The blogosphere is filled with trends and fads – blogs have the “power” to set trends, even in Christian communities. Though this may rub a few of our readers the wrong way, one trend or fad I can’t help but notice is to include all things smoke and drink into the blog, possibly under the name Christian liberty. In the blog world of Calvinism, for example, it is trendy and fashionable to compare weak Christians to light beer and strong (manly?) Christians to stout ale. It is trendy in the blog world to trumpet fat cigars and dark beer while even mocking Christians who do not do these things or do them in “weakened” form.
A few things have to be said to this. First, Christian liberty is different than the liberty we enjoy in many Western cultures. Civil liberty means you may listen to music “x” as long as it isn’t over a certain decibel level. However, Christian liberty is quite different because 1) it puts our neighbor first and 2) because it is tempered with self-denial. Calvin explains it this way (while reflecting on Rom 14.1, 13, & 1 Cor 8.9, among other texts in his Institutes, III.10-12):
“We who are strong ought to bear with the infirmities of the weak, and not to please ourselves; but let each of us please his neighbor for his good, to edify him.”
“We have due control over freedom if it makes no difference to us to restrict it when it is fruitful [i.e. benefiting our neighbor] to do so.”
“Nothing is plainer than this rule: that we should use our freedom if it results in the edification of our neighbor, but if it does not help our neighbor, then we should forgo it.”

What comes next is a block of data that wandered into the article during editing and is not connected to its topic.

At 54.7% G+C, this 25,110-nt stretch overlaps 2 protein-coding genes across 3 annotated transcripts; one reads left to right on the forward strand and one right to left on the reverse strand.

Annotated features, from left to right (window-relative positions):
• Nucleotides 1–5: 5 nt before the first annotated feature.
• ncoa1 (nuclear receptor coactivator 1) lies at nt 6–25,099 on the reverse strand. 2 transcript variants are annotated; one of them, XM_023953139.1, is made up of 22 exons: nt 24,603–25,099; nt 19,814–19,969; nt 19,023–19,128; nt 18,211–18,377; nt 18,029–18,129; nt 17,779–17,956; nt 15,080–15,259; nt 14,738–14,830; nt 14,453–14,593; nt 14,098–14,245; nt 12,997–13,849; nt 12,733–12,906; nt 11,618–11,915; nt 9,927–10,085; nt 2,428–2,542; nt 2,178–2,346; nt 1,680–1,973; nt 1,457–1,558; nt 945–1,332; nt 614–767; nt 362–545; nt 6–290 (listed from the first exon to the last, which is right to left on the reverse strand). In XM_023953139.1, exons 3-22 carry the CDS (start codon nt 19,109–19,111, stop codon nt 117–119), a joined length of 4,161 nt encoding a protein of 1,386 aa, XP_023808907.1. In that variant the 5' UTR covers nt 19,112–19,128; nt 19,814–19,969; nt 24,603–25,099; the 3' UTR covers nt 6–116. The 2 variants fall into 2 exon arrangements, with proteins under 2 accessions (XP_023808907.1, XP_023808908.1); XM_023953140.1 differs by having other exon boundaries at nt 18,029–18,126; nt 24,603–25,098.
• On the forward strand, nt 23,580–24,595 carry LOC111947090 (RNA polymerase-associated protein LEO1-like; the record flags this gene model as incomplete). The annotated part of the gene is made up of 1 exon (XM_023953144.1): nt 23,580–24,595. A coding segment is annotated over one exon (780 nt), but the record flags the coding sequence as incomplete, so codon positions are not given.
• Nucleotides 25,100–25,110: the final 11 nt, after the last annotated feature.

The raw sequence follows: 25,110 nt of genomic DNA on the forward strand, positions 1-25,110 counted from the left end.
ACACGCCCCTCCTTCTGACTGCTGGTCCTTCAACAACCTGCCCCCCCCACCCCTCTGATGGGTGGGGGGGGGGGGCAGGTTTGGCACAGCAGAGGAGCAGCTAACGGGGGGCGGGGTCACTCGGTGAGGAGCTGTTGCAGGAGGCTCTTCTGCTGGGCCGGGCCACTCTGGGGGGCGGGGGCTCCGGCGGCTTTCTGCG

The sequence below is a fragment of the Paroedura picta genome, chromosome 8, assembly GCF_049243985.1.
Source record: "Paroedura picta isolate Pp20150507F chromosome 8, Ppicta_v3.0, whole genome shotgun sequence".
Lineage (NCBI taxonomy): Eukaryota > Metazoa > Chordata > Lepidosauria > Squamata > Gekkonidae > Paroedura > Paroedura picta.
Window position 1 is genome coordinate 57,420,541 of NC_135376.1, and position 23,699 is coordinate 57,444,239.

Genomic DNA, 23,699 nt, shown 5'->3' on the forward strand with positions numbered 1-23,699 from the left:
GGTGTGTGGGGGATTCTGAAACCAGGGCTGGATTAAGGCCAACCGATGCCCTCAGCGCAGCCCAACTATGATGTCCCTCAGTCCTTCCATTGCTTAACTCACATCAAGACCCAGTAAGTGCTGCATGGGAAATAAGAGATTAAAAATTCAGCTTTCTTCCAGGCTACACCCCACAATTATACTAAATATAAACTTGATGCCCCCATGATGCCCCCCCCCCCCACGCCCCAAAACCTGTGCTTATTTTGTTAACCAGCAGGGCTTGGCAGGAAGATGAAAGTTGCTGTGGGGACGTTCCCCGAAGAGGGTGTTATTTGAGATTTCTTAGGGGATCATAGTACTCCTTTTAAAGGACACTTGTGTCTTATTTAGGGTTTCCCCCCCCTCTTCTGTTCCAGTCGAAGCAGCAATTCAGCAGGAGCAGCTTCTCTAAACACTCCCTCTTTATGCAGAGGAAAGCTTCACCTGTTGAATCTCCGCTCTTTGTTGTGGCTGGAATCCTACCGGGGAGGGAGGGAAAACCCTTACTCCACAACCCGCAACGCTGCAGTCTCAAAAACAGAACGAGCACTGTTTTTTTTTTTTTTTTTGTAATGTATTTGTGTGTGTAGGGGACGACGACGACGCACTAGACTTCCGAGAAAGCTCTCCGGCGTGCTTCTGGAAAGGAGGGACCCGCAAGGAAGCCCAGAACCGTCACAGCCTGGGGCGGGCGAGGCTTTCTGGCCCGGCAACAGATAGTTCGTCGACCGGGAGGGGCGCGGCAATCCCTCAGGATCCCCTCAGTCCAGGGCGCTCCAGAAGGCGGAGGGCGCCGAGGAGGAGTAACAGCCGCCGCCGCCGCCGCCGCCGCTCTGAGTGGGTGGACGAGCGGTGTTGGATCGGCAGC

“Our freedom is not given against our feeble neighbors, for love makes us their servants in all things….”
In other words, Christian liberty (as with all true liberty!) has boundaries. Christian liberty is tempered with love for neighbor (think of him/her before our liberty) and self-denial (we don’t need to indulge in this liberty). If Christian liberty is not tempered with love for neighbor and self-denial, it is more like a high school fad (i.e. the brand of jeans you wear) than a Christian ethic.
Matthew Henry, in his comments on 1 Cor 8.7-13, says it this way: “We must deny ourselves rather than occasion their [the weak] stumbling…if Christ had such compassion as to die for them, we should have so much compassion for them as to deny ourselves, for their sakes.” “We must not rigorously claim our own rights, to the hurt and ruin of a brother’s soul.”
I don’t have time to comment on it, but one other thing should be considered: it is probably not a sign of “weakness” if a Christian does not drink beer or smoke – it doesn’t make him the weaker brother.